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P.W. - Australia said:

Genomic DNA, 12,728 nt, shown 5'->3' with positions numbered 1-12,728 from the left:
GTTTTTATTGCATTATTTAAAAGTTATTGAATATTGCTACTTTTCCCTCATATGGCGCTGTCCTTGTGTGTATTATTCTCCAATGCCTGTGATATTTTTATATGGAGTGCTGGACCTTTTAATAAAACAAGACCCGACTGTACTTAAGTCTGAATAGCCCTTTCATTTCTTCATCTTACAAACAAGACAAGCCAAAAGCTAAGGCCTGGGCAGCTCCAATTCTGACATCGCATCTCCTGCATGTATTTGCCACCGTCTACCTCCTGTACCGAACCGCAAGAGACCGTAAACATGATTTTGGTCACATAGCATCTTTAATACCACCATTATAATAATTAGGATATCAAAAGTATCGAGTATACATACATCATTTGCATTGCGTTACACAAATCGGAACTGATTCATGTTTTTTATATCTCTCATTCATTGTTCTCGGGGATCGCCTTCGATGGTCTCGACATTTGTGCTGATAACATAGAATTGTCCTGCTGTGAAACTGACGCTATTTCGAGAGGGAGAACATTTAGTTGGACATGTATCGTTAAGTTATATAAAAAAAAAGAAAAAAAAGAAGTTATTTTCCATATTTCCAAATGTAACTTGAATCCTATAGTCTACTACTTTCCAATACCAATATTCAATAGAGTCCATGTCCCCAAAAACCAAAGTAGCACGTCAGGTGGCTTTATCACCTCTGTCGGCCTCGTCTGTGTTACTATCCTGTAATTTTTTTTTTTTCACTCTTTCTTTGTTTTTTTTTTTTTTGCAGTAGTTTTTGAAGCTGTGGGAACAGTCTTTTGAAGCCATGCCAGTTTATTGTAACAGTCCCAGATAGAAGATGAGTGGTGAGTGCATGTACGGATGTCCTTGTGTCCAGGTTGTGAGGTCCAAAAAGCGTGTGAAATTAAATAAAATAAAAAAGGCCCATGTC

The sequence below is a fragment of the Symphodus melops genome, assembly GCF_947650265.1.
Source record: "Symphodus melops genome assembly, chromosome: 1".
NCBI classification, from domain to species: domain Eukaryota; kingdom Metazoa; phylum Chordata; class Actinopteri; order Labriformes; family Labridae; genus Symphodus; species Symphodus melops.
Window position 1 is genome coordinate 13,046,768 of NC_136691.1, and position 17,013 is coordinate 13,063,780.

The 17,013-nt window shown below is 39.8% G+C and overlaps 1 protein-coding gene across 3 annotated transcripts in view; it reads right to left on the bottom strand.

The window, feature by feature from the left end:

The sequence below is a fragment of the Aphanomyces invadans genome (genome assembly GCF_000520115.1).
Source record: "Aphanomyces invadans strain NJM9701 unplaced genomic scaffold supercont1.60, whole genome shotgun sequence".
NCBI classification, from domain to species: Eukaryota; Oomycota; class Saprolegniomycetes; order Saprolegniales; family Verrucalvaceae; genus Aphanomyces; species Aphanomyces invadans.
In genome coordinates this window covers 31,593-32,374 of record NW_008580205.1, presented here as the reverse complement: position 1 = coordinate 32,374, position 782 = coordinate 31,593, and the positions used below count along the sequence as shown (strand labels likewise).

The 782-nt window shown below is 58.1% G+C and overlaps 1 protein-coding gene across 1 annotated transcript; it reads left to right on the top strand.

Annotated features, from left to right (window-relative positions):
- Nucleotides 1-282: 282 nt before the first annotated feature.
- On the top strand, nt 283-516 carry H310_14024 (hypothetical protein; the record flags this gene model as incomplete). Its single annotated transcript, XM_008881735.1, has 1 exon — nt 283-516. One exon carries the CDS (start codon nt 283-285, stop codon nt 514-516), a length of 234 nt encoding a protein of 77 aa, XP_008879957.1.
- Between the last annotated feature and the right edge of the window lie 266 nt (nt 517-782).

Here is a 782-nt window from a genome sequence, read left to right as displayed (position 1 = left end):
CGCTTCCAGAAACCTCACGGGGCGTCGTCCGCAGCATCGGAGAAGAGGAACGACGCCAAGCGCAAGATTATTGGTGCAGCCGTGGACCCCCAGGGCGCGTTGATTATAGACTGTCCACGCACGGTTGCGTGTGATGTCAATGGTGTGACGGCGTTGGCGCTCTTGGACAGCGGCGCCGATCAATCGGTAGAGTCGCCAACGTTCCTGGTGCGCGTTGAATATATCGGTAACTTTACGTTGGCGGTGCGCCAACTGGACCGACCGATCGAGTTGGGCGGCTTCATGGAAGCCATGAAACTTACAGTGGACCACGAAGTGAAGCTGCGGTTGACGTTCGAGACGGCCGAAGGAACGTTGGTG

Cultural Sensitivity in the ClassroomOften when we teach a class we have a group of students whose culture is very different to ours so cultural sensitivity is a very important issue. We must learn what things are sensitive, may offend or need addressing. By doing this, we will not create obstacles to their learning but rather make their learning journey a smoother, enjoyable one. We must look at the make-up of our class and filter activities respectively. For example, it would be very insensitive if you had Muslim students in your class and you were doing the topic of the beach and you showed pictures of women in swimwear. Similarly, it would not be wise to discuss the Thai Royal Family in a negative way in a classroom in thailand. The Thai people love their king and they would be most upset if you did this. You could even end up in jail! A friend of mine tells a story of a visiting Singaporean guest speaker at a seminar that had a Thai audience. The Singaporean man wanted to make the point that money is not the most important thing in life. He screwed up a 1000 baht note, threw it on the ground and stomped on it a few times. The Thai audience became annoyed and upset because he was stomping on a picture of the king! My friend had to stand in front of the audience, ‘wai’ respectfully and apologize on behalf of the Singaporean, explaining he didn’t understand what he was doing. So, as teachers, we need to think about what might be offensive and what you should avoid. Sometimes cultural sensitivity means we must be more proactive and firm in our classroom discipline and practices. My sister-in-law teaches at a language school in Canberra, Australia. She was telling me how most of her students come from South Korea. Then, last year, she had a number of students from sub-Sahara Africa come. The students from sub-Sahara Africa were pushy and didn’t work very hard in class. They didn’t put effort into their assignments and they often asked for longer breaks and time off. Many did a poor job with presentations in class. This created disunity with the other mainly Korean students. My sister-in-law decided to confront, berate and threaten the sub-Sahara Africans with expulsion. This worked. They changed their attitudes and started to work much harder. Now that she has found out how many of these students think i.e. believing they can get by with little effort, she is much sterner with them at the beginning of a course. This has made a better learning environment for all. Therefore, as teachers, we need to try and understand the different cultural approaches to learning of our students so we can engineer a suitable learning environment. The curriculum itself can be a major problem with regards to cultural sensitivity in the classroom. In an article by Emily Flanagan-Kanek, she states that: ‘Osburg insists that subtle language prejudices surface today because the curriculum, however accepting, is designed primarily for a homogenous group-the english speaking, white, middle class. (qtd. in Hepp 23). This is why students from other cultures often may not make connections to the curriculum or text that doesn’t embrace their culture, thus disconnecting them further.’ This following experience comes from an educator who works in the Middle East: One EFL materials writer detailed how he had to drop a chapter on bad luck because it implied that God wasn’t in control of events and might encourage superstitious thinking. Consequently, it is important for the teacher to familiarize themselves with the course textbook beforehand and try to identify any parts that the text may be offensive or where the students will be disconnected. Having said this, cultural sensitivity doesn’t always have to be about filtering. Teachers can use it to their advantage. If you know your students’ culture, you are able to create activities that are interesting and encourage learning. For example, Korean Pop Bands are very popular among the teenagers in thailand at present. A reading activity on this topic would generate far more interest with your teenage Thai classroom students than say reading about double-decker buses in England. In conclusion, even though TEFL students are in classrooms to learn english, the way they view the world, their culture, is often different to the teachers’. We, as teachers, must therefore be sensitive to this issue otherwise we may hinder or miss opportunities to improve their learning. References:

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